Many of you may know that Garrison Keillor is one of my favorite authors. Here he speaks of church factions, doctrinal divisions, an absence of peacemakers, and an abundance of “self-righteous pissery” (his words, not mine):
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It’s been a quiet week in Lake Snow-be-gone,* my hometown, just under the edge of the earth.
It’s summer here in the abyss, and I’m beginning to think it always will be. The scorching sun isn’t showing any sign of letting up. She’s beating down on the residents of Lake Snow-be-gone like an angry mother kneads dough. Everyone knows good women vanquish sorry days and suppress rage by making buttermilk biscuits. It’s Mother Nature’s way of making all things right at the end of a day — for mother and child. The result is a plate of warm biscuits presented by a mother who has once again successfully overcome the displeasure of a poorly run PTA meeting or the bad-mannered remarks of Sabrina, the teenage supermarket cashier.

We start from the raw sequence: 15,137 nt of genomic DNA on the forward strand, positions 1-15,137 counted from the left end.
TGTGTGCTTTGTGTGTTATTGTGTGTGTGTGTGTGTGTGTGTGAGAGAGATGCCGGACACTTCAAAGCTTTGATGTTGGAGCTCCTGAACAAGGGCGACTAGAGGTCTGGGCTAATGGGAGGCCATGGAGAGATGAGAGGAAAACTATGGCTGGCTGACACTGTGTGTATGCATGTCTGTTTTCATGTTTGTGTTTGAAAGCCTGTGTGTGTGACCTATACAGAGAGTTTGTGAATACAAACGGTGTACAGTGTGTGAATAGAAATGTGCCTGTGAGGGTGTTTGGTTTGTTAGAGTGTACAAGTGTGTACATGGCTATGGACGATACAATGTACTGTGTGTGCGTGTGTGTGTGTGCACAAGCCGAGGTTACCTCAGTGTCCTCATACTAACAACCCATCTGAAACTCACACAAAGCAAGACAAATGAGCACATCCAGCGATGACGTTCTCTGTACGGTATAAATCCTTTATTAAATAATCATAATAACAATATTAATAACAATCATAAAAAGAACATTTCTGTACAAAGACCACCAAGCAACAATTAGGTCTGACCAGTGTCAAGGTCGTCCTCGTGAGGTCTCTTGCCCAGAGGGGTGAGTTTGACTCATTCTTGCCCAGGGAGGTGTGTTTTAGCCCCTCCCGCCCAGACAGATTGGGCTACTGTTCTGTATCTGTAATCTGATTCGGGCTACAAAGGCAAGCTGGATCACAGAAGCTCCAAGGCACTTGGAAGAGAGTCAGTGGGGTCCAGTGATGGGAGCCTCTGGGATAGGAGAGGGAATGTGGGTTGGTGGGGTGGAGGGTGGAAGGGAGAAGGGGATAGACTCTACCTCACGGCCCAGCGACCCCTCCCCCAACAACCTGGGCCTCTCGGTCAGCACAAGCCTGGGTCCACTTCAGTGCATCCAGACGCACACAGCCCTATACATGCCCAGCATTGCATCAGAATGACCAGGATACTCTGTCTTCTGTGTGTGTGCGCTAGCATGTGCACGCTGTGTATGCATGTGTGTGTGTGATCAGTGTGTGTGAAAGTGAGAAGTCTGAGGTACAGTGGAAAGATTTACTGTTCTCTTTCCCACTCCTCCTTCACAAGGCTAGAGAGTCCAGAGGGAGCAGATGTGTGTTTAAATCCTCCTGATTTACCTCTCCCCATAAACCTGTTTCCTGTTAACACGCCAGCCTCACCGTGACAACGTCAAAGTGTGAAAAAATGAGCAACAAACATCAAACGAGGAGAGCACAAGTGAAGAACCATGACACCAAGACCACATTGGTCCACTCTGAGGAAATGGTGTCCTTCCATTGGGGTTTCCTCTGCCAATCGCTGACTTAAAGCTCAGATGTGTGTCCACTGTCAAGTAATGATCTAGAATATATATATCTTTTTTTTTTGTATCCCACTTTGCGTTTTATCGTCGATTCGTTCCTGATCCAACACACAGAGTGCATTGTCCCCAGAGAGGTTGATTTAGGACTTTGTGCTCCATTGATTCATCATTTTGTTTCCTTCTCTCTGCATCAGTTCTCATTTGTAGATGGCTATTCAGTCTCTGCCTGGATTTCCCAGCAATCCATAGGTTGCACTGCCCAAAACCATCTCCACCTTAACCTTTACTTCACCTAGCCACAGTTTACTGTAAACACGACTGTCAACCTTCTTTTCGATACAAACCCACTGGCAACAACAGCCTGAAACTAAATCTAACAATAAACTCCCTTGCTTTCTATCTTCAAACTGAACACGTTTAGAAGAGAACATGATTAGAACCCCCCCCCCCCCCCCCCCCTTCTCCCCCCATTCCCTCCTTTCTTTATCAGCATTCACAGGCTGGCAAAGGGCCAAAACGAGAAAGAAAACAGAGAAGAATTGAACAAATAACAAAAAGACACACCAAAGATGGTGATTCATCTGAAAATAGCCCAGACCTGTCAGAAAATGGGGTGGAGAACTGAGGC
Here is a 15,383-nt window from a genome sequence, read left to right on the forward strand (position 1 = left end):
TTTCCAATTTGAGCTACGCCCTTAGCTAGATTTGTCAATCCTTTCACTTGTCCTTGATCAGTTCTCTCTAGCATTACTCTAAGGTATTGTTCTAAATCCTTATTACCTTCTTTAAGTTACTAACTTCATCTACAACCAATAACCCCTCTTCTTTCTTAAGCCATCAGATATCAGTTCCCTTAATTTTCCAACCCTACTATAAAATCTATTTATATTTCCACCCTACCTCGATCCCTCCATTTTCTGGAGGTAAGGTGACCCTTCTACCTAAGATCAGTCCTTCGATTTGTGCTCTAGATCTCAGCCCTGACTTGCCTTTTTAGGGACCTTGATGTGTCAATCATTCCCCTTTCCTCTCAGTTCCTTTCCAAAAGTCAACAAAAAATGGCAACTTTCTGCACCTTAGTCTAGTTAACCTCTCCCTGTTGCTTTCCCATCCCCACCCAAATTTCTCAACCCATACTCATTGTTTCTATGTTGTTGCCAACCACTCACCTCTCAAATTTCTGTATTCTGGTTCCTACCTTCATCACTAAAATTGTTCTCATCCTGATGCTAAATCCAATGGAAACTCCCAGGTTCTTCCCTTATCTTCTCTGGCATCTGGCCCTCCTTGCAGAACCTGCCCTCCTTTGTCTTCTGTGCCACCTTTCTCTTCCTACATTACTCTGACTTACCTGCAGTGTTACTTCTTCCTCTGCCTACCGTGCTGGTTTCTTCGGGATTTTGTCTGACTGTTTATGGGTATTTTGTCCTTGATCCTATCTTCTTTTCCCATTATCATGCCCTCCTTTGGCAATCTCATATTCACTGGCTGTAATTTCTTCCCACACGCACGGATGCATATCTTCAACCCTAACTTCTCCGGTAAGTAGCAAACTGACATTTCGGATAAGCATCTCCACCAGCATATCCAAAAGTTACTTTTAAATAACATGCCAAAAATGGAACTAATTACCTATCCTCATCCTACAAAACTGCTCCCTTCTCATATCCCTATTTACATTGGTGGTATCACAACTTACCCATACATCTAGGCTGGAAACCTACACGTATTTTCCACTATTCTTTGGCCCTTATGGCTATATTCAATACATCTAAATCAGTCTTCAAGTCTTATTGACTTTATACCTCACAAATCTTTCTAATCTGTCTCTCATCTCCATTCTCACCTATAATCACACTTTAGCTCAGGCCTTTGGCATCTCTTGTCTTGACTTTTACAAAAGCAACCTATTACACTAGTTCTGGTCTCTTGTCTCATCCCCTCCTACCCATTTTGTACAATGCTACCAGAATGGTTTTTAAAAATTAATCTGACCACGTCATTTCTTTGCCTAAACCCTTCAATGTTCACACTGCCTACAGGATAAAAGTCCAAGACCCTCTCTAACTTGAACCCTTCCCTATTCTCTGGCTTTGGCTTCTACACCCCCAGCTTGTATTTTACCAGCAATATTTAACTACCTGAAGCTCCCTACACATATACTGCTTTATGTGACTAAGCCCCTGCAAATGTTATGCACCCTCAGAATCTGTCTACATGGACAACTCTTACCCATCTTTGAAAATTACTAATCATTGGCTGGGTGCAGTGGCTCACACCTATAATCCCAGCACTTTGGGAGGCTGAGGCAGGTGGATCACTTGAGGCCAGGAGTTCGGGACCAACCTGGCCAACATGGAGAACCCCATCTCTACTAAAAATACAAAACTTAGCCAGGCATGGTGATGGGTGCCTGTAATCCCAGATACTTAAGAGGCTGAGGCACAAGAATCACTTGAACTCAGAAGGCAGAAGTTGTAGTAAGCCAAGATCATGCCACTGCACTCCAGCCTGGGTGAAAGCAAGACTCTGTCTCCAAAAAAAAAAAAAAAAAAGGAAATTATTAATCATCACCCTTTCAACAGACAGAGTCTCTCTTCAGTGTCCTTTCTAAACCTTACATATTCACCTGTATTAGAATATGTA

It was the smell of momma’s buttermilk biscuits that got me through long school days when I was young, and later through long days of work. Not that I could actually smell the biscuits from Mrs. Watson’s 3rd grade classroom, but I imagined them — almost as much as I imagined yanking one of Penny Moore’s pigtails. Penny’s pigtails were long and brown — like the curtains in my granny’s parlor — and I felt as if those beautiful bundles of hair were calling out, pleading me to pay them attention by yanking just a little. And I did a time or two. Little girls all over the world are taught that boys pull hair when they’re in love. Asian girls, Russian girls, even little Lake Snow-be-gone girls. I suppose I did have a certain affection for Penny Moore in Mrs. Watson’s class. There was more to like than just her pigtails, though; she could run as fast as any boy and climbed on the monkey bars like a — well, like a monkey.